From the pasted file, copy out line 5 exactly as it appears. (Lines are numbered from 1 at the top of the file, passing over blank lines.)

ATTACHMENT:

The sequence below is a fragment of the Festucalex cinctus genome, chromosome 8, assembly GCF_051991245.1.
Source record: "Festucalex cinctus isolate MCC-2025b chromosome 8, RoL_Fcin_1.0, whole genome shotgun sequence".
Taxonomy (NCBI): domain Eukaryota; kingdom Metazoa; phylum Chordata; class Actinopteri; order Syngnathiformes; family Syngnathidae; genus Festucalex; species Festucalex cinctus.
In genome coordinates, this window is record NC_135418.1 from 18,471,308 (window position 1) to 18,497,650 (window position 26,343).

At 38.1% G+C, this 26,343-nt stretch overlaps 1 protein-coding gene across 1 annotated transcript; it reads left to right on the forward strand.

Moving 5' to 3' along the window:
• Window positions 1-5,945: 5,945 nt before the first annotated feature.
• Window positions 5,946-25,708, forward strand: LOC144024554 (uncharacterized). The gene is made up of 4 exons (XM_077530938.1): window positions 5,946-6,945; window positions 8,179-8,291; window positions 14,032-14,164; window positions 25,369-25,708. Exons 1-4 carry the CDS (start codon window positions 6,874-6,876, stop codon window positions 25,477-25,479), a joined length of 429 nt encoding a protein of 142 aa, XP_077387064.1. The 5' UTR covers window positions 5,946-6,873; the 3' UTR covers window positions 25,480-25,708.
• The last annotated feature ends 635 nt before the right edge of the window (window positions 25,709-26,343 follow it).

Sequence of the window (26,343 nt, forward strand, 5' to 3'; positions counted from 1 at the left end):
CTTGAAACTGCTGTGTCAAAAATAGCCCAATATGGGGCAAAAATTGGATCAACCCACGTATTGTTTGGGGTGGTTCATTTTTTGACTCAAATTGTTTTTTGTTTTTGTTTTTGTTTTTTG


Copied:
At 38.1% G+C, this 26,343-nt stretch overlaps 1 protein-coding gene across 1 annotated transcript; it reads left to right on the forward strand.